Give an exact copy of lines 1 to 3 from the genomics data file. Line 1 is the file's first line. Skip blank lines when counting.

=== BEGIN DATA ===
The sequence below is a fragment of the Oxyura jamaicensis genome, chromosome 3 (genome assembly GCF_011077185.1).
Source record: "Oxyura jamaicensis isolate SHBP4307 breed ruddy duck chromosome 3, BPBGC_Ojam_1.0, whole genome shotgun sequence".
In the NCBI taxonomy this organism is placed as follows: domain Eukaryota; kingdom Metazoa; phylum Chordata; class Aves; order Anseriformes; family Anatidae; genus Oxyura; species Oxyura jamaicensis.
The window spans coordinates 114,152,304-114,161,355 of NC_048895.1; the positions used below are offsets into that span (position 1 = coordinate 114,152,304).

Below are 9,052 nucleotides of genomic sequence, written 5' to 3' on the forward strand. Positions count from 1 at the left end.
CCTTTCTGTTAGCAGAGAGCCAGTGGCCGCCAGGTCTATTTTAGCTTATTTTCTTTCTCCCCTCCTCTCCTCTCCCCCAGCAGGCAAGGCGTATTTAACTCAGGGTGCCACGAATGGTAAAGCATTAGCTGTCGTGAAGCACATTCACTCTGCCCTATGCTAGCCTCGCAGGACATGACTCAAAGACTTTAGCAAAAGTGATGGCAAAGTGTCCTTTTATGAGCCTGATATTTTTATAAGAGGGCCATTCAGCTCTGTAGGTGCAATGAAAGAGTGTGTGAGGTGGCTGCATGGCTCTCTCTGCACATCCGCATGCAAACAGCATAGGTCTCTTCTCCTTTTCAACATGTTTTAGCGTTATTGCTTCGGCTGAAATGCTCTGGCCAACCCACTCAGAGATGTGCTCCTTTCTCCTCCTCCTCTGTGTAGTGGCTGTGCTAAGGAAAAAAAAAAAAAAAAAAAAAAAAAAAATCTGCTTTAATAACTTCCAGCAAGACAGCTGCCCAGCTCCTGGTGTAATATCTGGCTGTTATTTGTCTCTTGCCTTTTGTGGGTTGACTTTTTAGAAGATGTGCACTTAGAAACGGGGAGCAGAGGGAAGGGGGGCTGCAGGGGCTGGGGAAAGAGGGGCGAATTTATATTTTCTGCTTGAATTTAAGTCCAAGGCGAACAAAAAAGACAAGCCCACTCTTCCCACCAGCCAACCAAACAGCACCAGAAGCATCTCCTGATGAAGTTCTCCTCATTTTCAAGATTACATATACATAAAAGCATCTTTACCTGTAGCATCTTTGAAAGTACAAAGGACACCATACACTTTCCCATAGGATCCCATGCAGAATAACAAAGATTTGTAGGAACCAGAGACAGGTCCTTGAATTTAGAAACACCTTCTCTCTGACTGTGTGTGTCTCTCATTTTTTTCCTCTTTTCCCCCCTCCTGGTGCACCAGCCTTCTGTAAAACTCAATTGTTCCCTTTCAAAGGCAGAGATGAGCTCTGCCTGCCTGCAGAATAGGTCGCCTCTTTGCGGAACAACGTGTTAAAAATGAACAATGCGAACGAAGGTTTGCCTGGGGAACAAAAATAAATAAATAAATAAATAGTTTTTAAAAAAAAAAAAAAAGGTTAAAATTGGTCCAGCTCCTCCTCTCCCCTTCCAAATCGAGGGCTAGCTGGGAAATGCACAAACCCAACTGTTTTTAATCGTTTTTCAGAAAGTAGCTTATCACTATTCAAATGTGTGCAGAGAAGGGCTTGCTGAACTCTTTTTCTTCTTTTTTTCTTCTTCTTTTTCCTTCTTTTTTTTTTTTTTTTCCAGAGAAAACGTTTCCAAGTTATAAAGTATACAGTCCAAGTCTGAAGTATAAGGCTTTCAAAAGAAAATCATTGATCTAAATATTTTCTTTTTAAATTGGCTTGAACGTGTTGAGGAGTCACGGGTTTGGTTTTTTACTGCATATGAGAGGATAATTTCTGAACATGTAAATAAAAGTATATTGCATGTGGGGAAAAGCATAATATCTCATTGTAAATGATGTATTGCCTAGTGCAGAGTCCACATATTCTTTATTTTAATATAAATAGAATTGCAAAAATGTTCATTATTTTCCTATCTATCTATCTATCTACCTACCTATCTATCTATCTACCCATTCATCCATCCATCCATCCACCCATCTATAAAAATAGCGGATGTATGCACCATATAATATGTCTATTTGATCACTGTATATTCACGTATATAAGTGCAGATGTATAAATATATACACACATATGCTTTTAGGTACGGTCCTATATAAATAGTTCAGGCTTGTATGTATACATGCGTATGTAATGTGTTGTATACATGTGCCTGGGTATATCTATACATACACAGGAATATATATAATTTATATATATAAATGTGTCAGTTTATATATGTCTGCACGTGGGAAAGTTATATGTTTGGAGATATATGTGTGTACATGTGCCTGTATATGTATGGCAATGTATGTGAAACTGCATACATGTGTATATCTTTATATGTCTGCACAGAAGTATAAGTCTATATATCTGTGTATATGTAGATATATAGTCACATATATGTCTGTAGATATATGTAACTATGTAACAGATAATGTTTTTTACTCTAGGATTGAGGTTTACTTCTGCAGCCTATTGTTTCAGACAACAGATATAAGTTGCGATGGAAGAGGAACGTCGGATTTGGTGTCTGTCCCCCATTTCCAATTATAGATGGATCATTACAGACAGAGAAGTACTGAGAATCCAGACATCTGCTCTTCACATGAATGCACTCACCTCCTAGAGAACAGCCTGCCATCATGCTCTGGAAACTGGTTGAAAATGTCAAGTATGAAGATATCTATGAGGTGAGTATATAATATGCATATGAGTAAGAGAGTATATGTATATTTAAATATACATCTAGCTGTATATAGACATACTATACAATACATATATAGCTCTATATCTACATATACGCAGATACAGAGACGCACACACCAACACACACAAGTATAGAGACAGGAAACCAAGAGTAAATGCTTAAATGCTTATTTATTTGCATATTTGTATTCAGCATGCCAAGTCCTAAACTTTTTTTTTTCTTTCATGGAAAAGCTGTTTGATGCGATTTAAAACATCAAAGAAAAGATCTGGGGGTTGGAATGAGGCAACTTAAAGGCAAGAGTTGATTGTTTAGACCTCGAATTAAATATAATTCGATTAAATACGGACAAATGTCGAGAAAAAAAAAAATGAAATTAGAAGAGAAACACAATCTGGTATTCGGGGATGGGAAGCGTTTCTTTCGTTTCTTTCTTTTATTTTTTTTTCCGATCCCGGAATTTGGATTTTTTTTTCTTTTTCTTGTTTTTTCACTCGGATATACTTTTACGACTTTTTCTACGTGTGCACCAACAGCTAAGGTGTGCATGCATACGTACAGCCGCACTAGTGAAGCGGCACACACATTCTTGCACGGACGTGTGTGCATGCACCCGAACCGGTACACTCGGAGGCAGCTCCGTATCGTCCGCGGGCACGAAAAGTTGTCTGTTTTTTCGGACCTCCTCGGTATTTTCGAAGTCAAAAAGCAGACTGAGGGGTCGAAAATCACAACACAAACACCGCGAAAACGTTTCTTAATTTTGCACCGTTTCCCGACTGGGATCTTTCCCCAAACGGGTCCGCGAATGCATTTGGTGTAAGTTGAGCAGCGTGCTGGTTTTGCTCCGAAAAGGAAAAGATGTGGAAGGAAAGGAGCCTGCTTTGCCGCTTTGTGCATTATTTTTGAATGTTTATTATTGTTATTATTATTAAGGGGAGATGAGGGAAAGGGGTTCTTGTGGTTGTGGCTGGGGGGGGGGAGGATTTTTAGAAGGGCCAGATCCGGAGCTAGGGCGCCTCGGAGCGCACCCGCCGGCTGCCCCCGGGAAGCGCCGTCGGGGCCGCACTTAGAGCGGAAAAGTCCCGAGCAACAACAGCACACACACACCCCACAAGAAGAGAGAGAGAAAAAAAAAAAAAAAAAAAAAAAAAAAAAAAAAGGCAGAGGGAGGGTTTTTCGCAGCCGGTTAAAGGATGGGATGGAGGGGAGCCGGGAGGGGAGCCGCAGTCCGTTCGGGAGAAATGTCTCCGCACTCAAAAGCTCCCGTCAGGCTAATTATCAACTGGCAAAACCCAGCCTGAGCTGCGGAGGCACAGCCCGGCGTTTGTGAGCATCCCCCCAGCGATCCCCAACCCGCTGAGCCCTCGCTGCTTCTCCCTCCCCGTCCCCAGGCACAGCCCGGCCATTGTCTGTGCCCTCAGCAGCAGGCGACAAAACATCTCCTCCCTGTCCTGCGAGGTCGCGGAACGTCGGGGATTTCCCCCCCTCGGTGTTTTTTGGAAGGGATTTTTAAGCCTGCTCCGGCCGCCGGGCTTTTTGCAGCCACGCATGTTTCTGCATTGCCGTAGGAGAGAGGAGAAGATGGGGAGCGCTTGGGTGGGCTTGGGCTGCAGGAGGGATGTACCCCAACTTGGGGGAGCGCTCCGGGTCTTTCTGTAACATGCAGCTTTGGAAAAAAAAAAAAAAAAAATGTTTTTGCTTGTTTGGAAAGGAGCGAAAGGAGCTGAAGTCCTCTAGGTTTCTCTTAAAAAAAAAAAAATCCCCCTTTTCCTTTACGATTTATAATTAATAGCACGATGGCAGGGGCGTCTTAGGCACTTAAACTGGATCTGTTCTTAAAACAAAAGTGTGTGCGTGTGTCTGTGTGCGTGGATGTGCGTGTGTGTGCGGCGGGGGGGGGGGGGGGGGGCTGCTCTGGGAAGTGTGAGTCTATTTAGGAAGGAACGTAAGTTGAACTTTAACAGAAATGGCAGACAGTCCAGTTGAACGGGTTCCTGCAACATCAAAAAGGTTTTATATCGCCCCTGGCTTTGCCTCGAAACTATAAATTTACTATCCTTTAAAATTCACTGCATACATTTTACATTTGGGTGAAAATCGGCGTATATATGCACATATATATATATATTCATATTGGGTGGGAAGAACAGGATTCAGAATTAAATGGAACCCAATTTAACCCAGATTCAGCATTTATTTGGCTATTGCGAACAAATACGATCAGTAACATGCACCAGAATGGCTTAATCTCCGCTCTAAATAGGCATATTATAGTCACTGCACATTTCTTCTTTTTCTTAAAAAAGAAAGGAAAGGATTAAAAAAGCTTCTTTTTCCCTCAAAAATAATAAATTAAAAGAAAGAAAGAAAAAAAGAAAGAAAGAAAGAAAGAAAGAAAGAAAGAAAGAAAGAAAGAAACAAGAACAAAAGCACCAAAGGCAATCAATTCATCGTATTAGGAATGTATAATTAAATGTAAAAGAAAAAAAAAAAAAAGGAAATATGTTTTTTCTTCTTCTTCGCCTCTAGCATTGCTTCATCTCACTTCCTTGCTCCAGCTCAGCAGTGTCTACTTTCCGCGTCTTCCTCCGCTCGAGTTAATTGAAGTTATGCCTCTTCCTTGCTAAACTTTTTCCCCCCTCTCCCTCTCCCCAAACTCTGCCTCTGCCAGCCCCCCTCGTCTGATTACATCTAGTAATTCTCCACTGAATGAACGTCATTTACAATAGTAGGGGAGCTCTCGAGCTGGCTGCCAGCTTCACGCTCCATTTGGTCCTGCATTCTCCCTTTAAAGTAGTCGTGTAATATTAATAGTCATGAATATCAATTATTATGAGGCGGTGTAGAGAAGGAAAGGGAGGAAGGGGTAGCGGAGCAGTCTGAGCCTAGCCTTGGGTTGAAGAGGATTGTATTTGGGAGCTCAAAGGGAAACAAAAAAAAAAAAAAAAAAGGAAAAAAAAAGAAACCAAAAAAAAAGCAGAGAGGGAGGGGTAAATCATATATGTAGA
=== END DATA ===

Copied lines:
The sequence below is a fragment of the Oxyura jamaicensis genome, chromosome 3 (genome assembly GCF_011077185.1).
Source record: "Oxyura jamaicensis isolate SHBP4307 breed ruddy duck chromosome 3, BPBGC_Ojam_1.0, whole genome shotgun sequence".
In the NCBI taxonomy this organism is placed as follows: domain Eukaryota; kingdom Metazoa; phylum Chordata; class Aves; order Anseriformes; family Anatidae; genus Oxyura; species Oxyura jamaicensis.